Lines between volume and premium brands are blurred, but does that manifest itself come defleet time?
With Audi, BMW and Mercedes-Benz firmly ensconced in the top five of the UK new car sales charts, the concept of premium brands being able to command premium prices could be seen to be under threat. So do these big-selling brands maintain their price advantage when they hunt for a second owner?
“There is a definite strength in the performance of premium brands in relation to the percentage of Cap achieved,” says James Dower, account director at CD Auction Group. “Premium brands are still sought after in the used market, and there seems to be no oversupply.”
Remarketing giant BCA has reported good interest in executive, luxury and performance vehicles.
But it’s not a uniform equation, adds values expert Cazana’s director of insight Rupert Pontin. “It’s not difficult to distinguish between premium and volume, although the percentage difference between the two is not always consistent,” he says, pointing to factors including model, time of year and consumer awareness of different types of car, as well as volume of a particular product in the marketplace.
“Some premium brands have damaged residuals by putting too many cars into the marketplace in the belief demand will match supply because of who they are,” he says.
Sportier trim levels such as Audi’s S Line and BMW’s M Sport are maintaining their popularity among second owners, according to Pontin.
CD Auctions’ Dower said VW has been the outstanding volume brand, with the Tiguan SUV in particular, while Honda’s Civic is another achieving strong used values.
NO PREMIUM ON OPTIONAL EXTRAS
The residual value of optional extras doesn’t increase with premium brands, according to Rupert Pontin of Cazana.
“There does not tend to be a difference in the allowance for optional extras where they are comparable options,” he says.
“The cost new of the options, premium or not, is similar, and so is the used option value.”
James Dower of CD Auctions adds that the omission of certain options, such as leather interior or navigation, would historically have affected the sales performance of premium cars, but these are now almost universally fitted, and residual values are protected by lower numbers of poorly specced vehicles entering the market.
ELECTRIC AT A PREMIUM
The flourishing market in electric vehicles is gently having an impact in the used sector, although volumes are still low.
“There continues to be improving levels of demand from professional buyers for electric vehicles,” says BCA’s COO UK Remarketing, Stuart Pearson. “The rising values for electric vehicles reflects that the market is getting more receptive to alternative fuels with knowledge improving.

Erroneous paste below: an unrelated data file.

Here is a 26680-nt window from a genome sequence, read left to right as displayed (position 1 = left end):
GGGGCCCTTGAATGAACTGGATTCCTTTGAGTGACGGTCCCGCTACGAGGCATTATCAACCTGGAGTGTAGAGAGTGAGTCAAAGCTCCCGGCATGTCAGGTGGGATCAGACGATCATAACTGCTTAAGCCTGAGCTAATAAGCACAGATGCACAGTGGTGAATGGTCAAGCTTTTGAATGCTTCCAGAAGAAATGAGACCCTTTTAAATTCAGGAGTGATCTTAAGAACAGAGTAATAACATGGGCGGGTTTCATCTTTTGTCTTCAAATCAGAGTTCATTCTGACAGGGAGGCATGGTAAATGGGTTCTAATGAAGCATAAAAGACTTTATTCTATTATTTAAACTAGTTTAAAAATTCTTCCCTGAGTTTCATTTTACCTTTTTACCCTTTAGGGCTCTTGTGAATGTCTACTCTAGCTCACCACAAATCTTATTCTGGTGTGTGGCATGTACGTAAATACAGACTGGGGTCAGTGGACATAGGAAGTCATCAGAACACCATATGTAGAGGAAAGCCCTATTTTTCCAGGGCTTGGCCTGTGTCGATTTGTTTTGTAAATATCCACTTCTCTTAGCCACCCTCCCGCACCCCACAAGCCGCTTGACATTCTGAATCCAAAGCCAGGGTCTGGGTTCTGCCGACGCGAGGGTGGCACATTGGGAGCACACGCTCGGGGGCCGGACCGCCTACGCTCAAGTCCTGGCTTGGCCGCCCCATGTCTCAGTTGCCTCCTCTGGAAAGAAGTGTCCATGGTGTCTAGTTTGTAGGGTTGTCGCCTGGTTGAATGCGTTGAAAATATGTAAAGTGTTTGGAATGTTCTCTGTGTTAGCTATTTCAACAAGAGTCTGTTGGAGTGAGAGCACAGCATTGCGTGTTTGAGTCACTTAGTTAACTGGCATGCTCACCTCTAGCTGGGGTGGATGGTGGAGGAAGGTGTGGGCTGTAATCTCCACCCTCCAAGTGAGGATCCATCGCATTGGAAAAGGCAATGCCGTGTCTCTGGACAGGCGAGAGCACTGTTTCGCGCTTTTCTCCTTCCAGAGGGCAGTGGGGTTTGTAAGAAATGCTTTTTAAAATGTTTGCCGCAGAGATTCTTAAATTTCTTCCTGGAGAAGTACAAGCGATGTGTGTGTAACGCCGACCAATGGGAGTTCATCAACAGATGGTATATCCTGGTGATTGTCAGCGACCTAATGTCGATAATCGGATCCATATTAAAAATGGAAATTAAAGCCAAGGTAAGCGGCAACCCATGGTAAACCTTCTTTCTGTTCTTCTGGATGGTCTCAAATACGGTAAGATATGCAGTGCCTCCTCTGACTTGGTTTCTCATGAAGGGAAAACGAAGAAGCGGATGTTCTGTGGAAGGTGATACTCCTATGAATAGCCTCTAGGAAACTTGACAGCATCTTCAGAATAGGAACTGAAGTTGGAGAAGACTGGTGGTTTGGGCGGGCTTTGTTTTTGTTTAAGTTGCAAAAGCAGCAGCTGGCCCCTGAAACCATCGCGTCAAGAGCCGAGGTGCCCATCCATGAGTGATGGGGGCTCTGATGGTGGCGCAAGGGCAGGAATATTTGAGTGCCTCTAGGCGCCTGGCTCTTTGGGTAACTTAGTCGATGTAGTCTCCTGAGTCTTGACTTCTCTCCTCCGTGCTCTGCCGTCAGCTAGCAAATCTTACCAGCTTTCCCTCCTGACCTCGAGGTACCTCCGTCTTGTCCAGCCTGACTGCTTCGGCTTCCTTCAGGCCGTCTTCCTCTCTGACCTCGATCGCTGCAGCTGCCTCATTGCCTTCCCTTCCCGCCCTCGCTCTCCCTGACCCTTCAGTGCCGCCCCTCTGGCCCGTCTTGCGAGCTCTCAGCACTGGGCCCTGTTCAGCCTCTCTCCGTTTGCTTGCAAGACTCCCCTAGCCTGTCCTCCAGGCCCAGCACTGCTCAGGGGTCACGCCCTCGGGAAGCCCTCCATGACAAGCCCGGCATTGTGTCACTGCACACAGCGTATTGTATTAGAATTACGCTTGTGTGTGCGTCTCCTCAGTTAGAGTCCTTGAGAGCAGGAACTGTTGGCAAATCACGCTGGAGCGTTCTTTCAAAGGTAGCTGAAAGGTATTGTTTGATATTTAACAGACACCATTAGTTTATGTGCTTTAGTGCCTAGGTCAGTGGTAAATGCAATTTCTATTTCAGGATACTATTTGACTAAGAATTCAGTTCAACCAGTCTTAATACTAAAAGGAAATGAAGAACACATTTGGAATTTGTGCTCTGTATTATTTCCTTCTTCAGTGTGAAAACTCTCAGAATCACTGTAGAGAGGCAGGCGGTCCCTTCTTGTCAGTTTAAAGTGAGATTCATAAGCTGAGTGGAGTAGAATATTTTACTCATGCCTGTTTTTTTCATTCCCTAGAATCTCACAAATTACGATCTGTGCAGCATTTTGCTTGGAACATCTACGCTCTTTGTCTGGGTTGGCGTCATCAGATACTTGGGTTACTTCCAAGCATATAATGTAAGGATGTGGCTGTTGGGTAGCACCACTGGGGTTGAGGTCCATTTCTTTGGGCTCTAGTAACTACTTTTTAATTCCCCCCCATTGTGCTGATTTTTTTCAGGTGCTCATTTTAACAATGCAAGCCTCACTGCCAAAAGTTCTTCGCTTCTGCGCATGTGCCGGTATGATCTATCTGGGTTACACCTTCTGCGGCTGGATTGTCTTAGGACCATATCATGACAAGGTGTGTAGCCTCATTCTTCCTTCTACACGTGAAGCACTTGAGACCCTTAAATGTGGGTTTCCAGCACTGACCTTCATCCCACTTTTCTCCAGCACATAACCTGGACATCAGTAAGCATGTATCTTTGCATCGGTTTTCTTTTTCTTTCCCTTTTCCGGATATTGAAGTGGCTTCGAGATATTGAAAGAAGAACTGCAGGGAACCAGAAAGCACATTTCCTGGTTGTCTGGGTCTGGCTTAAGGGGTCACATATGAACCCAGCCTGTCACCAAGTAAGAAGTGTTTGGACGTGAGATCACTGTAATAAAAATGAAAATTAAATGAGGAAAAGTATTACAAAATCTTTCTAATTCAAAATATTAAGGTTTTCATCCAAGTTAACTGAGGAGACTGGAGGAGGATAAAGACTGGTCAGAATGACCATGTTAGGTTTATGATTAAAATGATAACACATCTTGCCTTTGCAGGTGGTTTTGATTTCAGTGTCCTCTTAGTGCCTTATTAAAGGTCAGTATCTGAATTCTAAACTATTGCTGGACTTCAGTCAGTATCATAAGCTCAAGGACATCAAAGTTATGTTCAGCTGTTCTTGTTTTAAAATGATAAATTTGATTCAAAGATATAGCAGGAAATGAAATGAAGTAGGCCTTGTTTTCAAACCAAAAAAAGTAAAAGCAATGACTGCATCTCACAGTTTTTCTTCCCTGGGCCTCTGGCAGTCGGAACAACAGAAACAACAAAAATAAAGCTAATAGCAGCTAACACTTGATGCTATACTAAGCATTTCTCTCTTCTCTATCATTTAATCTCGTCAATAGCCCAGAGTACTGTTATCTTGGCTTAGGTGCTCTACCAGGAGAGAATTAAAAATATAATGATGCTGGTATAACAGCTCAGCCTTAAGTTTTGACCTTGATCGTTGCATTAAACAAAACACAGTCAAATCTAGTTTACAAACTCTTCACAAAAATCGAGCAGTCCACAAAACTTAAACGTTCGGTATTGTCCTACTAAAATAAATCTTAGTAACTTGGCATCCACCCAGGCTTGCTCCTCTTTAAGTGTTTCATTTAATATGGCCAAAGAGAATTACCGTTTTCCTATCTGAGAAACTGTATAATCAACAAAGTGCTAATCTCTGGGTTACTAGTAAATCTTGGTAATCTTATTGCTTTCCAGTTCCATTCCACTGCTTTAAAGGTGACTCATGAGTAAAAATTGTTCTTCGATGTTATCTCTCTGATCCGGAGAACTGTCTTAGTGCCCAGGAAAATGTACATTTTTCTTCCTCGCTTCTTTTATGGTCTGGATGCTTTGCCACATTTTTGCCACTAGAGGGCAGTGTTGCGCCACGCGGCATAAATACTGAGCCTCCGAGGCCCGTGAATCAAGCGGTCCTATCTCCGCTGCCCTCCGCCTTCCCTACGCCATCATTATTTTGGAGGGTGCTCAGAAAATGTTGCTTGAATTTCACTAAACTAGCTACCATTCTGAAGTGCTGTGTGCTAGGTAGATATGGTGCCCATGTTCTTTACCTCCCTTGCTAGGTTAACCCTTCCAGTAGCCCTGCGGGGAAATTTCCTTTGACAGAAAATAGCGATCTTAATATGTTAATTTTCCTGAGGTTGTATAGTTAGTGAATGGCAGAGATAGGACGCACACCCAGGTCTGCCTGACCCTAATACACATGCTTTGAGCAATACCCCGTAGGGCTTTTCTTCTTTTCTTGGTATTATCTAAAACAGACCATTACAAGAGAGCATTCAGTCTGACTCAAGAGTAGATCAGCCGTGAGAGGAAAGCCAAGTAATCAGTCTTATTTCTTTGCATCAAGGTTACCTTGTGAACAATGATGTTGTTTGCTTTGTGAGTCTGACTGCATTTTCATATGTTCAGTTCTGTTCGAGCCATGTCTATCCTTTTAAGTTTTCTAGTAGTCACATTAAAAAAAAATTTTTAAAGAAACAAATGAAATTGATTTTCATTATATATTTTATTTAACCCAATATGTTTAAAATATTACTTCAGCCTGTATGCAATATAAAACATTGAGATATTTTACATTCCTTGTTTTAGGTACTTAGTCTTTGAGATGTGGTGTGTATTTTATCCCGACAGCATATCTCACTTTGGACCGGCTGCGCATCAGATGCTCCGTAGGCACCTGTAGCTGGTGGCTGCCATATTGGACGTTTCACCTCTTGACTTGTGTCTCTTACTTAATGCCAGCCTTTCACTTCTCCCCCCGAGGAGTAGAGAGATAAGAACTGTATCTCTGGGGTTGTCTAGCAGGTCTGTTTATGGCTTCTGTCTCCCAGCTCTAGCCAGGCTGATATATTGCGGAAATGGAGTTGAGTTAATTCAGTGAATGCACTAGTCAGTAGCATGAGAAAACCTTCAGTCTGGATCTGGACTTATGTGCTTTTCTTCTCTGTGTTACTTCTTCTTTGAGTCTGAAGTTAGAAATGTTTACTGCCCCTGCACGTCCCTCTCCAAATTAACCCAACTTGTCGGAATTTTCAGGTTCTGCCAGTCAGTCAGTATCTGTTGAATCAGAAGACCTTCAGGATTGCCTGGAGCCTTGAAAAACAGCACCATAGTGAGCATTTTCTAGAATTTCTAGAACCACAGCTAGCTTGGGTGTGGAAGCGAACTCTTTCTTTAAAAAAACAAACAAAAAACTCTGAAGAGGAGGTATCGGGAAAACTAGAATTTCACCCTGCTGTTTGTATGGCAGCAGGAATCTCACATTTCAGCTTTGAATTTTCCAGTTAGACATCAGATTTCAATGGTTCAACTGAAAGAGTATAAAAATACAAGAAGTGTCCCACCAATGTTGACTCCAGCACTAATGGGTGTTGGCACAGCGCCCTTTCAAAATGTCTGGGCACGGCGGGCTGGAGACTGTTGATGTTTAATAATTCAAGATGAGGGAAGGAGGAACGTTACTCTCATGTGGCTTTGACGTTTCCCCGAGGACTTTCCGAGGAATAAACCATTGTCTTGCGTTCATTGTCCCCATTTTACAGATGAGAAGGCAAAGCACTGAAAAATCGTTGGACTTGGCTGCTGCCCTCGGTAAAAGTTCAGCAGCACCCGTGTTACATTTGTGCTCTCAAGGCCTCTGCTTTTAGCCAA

“These values also reflect the rising numbers of premium EVs handled by BCA – Audi, BMW, Jaguar, Mercedes-Benz, Polestar, Tesla – in what remains a very low volume sector.”
“At the moment, there is the same premium-to-volume residual value differential, and this is unlikely to change,” says Cazana’s Rupert Pontin. “Remember, you are buying the brand, and the only difference is the propulsion type.”
Stuart Pearson, BCA COO UK Remarketing, gives his key points on the issue of seasonality in used car values
1. Strength across the board.
BCA has seen competitive bidding across the board from high value prestige stock to older, higher-mileage budget vehicles since the pandemic started a year ago. Average values have accelerated in 2021.
2. Budge buoyancy.
Demand for lower-value, budget vehicles has remained buoyant from the first days of lockdown and resulted in some unprecedented price increases.
3. Higher-value vehicles on the up.
One of the most significant trends over the past year has been the upswing in demand for higher-value, retail-ready vehicles. This initially coincided with the reopening of many franchised dealerships and car supermarkets following the first lockdown and has been maintained into this year. Higher grade, well-presented vehicles with full histories and clean BCA Assured reports have been at a premium.
4. Spec is specific for models.
A good spec on the right car will support its value and speed its sale, while the wrong spec will have the opposite effect. Clearly, buyers have different demands when they are buying a city car, small hatchback or family car than a performance saloon or executive estate.
5.The market is at present fuel agnostic.
While it is tempting to suggest that diesels are out of favour and there’s a huge rush towards alternatively fuelled vehicles, the reality is that the market was very steady. The effect of the pandemic aside, it is apparent that demand was well balanced for diesel, petrol and hybrid vehicles.